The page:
Printing more than 100 or more copies should be directed to the high-speed printer in Printing Services for more favorable per copy pricing. Connection to this device can be arranged through ITS.

Determining the appropriate device to direct print jobs to is the responsibility of each individual user. Reports exist that enable a department to review monthly print volumes by device. The institution makes multiple types of devices available and recommends printing levels based on cost per copy. No printing is free; someone is paying for every page. Users are requested to think institutionally and assist in keeping printing/copying costs under control by selecting the most cost-effective device for each print job, or by providing the document digitally (student indicate they prefer this to “handouts”.)

Individual ink-jet printers (color or black-and-white) are not supported by ITS. Individuals who purchase them are responsible for their installation, maintenance and supplies. If these printers interfere with networked printer installation, they will be uninstalled.

Storage and backup

Network storage for files will be made available within reasonable limits. These limits are flexible and may be increased upon request. Excessive use of storage will be monitored and addressed on an individual basis. Data stored on network drives will be backed up on a daily basis and backups retained for 45 days.


Campus software falls into three general categories, each with its own level of support and funding:

Universal software: those programs typically installed on every institutional computer. Support for this category of software includes installation, orientation for new users, and assistance in resolution of problems. This software is purchased and maintained with institutional funds.

Special software: those programs used for specialized, usually academic, purposes and made widely available for use in computer labs. Support is limited to installation and basic functionality. Faculty requesting the installation of this software in labs should be prepared to instruct students on its use. Decisions on the funding of this software (departmental, institutional or shared) will be made prior to the time of purchase. Consideration must also be given to on-going (maintenance) costs.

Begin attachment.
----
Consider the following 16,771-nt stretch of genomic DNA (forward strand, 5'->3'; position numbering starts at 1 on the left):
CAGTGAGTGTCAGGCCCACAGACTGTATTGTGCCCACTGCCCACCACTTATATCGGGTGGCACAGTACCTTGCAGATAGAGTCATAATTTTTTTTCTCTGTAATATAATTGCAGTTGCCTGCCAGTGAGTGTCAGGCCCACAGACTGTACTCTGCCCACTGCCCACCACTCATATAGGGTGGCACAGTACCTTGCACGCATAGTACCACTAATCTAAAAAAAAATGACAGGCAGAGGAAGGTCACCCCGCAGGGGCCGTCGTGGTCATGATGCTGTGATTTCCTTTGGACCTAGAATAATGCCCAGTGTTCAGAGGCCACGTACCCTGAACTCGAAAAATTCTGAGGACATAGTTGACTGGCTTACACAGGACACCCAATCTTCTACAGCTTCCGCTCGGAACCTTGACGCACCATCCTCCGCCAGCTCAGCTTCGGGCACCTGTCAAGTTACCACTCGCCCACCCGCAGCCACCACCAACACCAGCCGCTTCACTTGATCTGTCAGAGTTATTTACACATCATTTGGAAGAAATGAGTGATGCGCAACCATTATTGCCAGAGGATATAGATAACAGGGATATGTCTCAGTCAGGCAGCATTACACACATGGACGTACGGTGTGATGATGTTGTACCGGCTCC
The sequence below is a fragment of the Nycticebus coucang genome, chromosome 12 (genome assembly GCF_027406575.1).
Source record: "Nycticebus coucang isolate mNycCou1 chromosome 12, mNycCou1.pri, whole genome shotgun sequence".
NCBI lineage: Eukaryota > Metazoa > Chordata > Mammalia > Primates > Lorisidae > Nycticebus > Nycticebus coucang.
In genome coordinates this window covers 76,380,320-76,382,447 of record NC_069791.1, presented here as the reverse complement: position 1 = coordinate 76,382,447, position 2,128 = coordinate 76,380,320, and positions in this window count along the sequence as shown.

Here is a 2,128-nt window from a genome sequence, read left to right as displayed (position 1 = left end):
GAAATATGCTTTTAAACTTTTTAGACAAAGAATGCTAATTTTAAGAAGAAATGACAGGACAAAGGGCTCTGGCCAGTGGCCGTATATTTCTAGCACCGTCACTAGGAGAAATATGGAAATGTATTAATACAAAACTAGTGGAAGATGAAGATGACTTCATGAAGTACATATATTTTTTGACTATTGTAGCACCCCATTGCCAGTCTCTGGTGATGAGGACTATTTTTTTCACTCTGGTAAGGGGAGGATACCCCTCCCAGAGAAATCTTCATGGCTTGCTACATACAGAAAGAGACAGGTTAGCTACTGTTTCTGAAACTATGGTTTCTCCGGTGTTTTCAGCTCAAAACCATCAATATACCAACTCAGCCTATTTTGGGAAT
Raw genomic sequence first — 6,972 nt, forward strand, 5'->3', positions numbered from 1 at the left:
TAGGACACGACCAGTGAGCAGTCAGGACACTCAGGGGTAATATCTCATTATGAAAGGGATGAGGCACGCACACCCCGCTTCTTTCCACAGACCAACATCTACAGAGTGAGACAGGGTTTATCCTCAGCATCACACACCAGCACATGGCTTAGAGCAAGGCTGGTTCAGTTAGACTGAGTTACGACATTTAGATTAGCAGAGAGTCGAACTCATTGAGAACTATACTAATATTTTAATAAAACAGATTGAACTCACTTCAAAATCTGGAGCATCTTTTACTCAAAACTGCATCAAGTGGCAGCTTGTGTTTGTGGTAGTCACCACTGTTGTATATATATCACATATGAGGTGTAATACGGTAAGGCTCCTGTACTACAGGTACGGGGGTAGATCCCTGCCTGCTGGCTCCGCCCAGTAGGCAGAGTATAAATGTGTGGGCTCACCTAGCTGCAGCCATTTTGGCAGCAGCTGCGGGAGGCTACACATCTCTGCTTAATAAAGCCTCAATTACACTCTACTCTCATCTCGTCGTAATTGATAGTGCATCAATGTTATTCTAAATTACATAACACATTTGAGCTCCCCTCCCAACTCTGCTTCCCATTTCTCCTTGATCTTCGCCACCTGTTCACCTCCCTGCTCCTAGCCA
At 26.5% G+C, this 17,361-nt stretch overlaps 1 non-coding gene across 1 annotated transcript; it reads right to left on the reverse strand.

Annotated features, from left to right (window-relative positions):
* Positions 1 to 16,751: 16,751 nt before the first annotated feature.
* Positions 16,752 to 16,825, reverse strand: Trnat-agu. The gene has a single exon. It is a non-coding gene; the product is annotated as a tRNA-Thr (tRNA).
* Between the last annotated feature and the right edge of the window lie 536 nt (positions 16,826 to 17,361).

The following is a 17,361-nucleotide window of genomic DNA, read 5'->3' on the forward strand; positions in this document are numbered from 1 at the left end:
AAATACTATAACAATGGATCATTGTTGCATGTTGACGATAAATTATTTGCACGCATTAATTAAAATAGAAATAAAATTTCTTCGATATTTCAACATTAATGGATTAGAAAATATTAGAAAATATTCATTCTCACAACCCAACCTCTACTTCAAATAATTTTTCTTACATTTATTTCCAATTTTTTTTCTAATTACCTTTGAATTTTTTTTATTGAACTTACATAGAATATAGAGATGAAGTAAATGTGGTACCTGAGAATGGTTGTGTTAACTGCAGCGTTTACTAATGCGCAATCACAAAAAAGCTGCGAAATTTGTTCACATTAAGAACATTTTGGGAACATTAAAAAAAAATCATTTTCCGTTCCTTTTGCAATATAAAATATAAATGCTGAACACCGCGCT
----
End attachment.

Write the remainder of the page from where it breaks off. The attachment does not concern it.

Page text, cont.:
Departmental/individual software: programs that are used specifically in one department or by an individual to perform a specific function or process that is unavailable within the standard software configuration. Such software may be installed on one computer only, or may be hosted on network applications servers. Support is limited to installation only. Users should be prepared to support themselves in the functionality of the software. Purchase of this software will be from departmental funds; oversight of software licenses or maintenance fees may be managed by ITS when departmental funds are allocated and transferred to ITS for that purpose. Otherwise, the department or individual will be responsible for proper maintenance of licenses.

Before the purchase of non-standard software, ITS staff needs to assess the capabilities of the computers upon which the software will be installed, the compatibility of the software with our core network, or other technical requirements imposed by the software. Consideration must also be given to on-going (maintenance) costs.